JDA: Decoding the modern supply chain
As technological innovation and creativity continues at pace, the potential ramifications for businesses and their supply chain are huge. Therefore, building a roadmap for effective performance as well as developing the ability to diversify, adapt and react will all become cornerstones of success within the immediate future.
There can be little doubt that achieving excellence within the supply chain is fundamental - but it can also be overwhelming. This is especially the case when we consider a shift in focus towards an agility and responsiveness that is required to achieve genuine end-to-end supply chain visibility.
As VP of Industry Strategy for Manufacturing, EMEA at JDA software, Hans-Georg Kaltenbrunner is charged with benchmarking intelligence, strategy setting and definition for JDA’s digital supply chain. As such, there are few people better placed to comment on what the framework for success should look like.
Understanding the digital supply chain
“The digital supply chain, for most people, tends to begin with enhancing their scope of what traditional supply chains cover,” Kaltenbrunner tells us. “It typically involves the industrial Internet of Things, devices, track and trace of goods and so on. It’s about the incorporation of data sources and big data, such as social media and weather news, to then take a judgement on what all of this information really means for me, my goods and the execution within my supply chain,” he continues.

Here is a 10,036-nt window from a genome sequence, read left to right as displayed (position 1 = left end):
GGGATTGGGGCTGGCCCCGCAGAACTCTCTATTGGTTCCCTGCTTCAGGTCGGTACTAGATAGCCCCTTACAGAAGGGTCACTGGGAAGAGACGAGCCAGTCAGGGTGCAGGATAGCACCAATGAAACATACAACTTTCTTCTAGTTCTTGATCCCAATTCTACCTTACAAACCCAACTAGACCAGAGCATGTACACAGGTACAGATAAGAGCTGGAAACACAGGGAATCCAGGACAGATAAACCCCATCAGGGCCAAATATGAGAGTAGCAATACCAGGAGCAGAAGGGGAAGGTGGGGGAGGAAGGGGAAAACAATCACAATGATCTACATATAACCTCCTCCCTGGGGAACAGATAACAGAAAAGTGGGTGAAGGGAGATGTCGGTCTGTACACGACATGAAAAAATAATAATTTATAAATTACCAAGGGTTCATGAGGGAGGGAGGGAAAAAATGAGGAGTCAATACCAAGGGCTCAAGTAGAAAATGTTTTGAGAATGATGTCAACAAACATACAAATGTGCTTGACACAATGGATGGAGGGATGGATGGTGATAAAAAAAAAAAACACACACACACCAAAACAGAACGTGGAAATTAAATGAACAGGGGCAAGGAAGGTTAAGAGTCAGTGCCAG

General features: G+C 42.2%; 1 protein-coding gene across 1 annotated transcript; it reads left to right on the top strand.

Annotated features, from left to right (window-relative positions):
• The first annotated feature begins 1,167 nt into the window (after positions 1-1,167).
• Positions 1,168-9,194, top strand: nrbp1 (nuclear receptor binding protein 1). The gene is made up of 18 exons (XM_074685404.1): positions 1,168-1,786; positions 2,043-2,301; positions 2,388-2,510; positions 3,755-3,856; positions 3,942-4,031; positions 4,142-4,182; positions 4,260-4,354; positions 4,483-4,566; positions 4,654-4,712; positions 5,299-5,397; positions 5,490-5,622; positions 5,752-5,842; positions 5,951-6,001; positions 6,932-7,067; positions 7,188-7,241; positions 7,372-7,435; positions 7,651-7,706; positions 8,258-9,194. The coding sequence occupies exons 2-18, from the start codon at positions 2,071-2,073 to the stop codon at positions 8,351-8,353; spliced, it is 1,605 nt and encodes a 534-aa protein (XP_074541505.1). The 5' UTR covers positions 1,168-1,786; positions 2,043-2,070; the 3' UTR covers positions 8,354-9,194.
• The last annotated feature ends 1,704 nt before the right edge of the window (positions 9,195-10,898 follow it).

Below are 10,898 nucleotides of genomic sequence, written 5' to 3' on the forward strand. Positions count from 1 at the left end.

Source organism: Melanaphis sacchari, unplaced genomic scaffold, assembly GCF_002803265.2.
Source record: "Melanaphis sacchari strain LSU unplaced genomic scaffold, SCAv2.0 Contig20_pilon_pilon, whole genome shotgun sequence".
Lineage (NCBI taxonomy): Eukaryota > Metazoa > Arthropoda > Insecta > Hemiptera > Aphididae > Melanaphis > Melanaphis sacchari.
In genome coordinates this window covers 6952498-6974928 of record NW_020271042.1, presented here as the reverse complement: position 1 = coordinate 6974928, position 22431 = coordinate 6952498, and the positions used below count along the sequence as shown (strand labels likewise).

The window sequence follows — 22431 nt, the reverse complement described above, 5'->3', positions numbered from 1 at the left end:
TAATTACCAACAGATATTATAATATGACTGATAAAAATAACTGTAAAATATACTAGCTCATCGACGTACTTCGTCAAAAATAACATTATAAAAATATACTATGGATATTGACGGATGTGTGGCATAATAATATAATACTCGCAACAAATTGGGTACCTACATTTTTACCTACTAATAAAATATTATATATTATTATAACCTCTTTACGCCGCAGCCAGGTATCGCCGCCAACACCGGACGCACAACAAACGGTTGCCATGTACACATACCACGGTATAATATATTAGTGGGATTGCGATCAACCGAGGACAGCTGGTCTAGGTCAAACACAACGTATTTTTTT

This vast amount of information brings with it a separate issue and a new challenge that Kaltenbrunner has identified: “We have so many big data sources available to us these days that the problem now is there’s almost too much information out there. The challenge these days is making a call on what is important and what is just noise.”
This naturally leads on to another topic of discussion that Kaltenbrunner feels is crucial: supply chain visibility. “Everything has become more dynamic and more real time. We’re more active than we were in the past. When things did or didn’t show up it was almost a surprise, because there was little visibility around potential disruption. That is something we can now anticipate and then, where necessary, take counter measures.”
As a business strategy, Industry 4.0 will enable flexibility and agility with the digital supply chain and Kaltenbrunner has some very concrete thoughts on what this will mean in the future and how it will work. “For example, imagine a piece of metal that will eventually turn into a car body or a part of a car body. That piece of metal has the capability, via a small identifying device, to negotiate its way through the factory and find the operation centre that can do the job required. The piece of metal will tell a robot, ‘I’m becoming a Vauxhall model XYZ, for example, therefore you have to do this or that operation to me,’” he tells us.